Had you finished when Carnahan left?

No, I was in the middle of my third draft when Carnahan walked.

But your main collaborator was Cruise?

Well, at that point, on that third draft, our collaboration on the first two drafts was really very much equal I think with Tom and with Joe. Ultimately, whatever creative differences there might have been that led to Joe walking off the project, I was unaware of. I thought I was pleasing all parties. I thought we were all on the same page, so it came as a real surprise to me actually when Joe walked. I’m sorry I can’t give you more insight into what Joe’s reasons were but I don't know what they are.

With J.J. Abrams on board, was there any talk of staying to work with him?

No, not really. At some point, I got the sweetest note from J.J. It’s a big project as you can imagine. He sent me a very gracious note. I had pretty much done my third draft by the time J.J. came on and I’m anxious to move onto other things. I’ve got The Mist to write this year. Who knows, at some point they might call me back in for something which I’m sure I’d be happy to do, but who knows? At this point, the script might be close enough for J.J. to do whatever polishing he needs to do on his own. That would be fine.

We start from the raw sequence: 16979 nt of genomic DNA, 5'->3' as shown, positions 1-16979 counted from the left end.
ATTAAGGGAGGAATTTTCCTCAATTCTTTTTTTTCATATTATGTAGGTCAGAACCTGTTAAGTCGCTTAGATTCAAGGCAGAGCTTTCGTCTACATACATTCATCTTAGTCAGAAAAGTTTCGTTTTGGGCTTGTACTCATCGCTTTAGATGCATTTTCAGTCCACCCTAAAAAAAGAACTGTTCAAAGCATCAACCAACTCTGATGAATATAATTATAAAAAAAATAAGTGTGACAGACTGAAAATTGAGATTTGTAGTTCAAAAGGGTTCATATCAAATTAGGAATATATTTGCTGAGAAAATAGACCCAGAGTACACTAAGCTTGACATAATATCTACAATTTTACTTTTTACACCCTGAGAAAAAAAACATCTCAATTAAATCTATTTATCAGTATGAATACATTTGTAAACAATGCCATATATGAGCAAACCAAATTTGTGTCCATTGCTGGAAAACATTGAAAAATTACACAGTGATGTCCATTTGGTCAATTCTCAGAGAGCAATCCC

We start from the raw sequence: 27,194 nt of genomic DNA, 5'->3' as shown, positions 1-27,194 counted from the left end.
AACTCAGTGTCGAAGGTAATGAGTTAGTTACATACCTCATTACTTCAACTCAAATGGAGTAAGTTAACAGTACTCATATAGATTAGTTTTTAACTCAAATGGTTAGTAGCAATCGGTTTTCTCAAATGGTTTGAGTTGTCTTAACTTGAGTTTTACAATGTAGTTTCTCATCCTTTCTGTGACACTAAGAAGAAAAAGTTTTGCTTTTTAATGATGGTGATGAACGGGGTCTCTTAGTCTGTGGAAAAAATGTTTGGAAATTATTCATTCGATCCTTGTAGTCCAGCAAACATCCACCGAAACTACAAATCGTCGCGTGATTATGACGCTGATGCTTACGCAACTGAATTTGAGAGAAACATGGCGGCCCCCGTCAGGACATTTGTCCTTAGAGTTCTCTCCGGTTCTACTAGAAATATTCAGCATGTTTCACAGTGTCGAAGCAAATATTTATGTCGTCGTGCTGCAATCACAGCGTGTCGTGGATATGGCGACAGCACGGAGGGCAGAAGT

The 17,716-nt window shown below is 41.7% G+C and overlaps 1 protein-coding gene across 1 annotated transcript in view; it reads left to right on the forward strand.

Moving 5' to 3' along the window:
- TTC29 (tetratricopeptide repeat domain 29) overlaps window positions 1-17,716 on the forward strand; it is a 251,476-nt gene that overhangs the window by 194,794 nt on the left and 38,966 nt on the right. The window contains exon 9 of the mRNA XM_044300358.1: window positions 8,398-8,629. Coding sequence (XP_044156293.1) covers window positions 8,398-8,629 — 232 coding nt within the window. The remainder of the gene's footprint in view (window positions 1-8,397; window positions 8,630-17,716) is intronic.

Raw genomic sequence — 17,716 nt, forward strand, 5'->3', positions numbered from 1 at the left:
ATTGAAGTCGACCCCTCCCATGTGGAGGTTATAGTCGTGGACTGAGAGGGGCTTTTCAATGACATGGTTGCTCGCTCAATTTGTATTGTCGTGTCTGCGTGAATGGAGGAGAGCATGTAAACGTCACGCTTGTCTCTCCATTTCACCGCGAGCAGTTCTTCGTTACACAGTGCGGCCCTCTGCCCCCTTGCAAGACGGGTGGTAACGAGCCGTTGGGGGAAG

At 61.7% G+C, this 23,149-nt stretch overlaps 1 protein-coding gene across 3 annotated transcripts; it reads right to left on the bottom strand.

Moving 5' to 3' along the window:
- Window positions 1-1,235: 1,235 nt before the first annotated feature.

How different was writing for Ethan Hunt vs. Indiana Jones?

Well, you don’t want to go too far afield with a character like Indiana Jones. You want to keep it somewhat real but my God, there’s certainly an element of the fantastic with Indiana Jones that you lack with Ethan Hunt. With Ethan, there’s much more of a grounding in reality.

Even with all the technology and gadgets?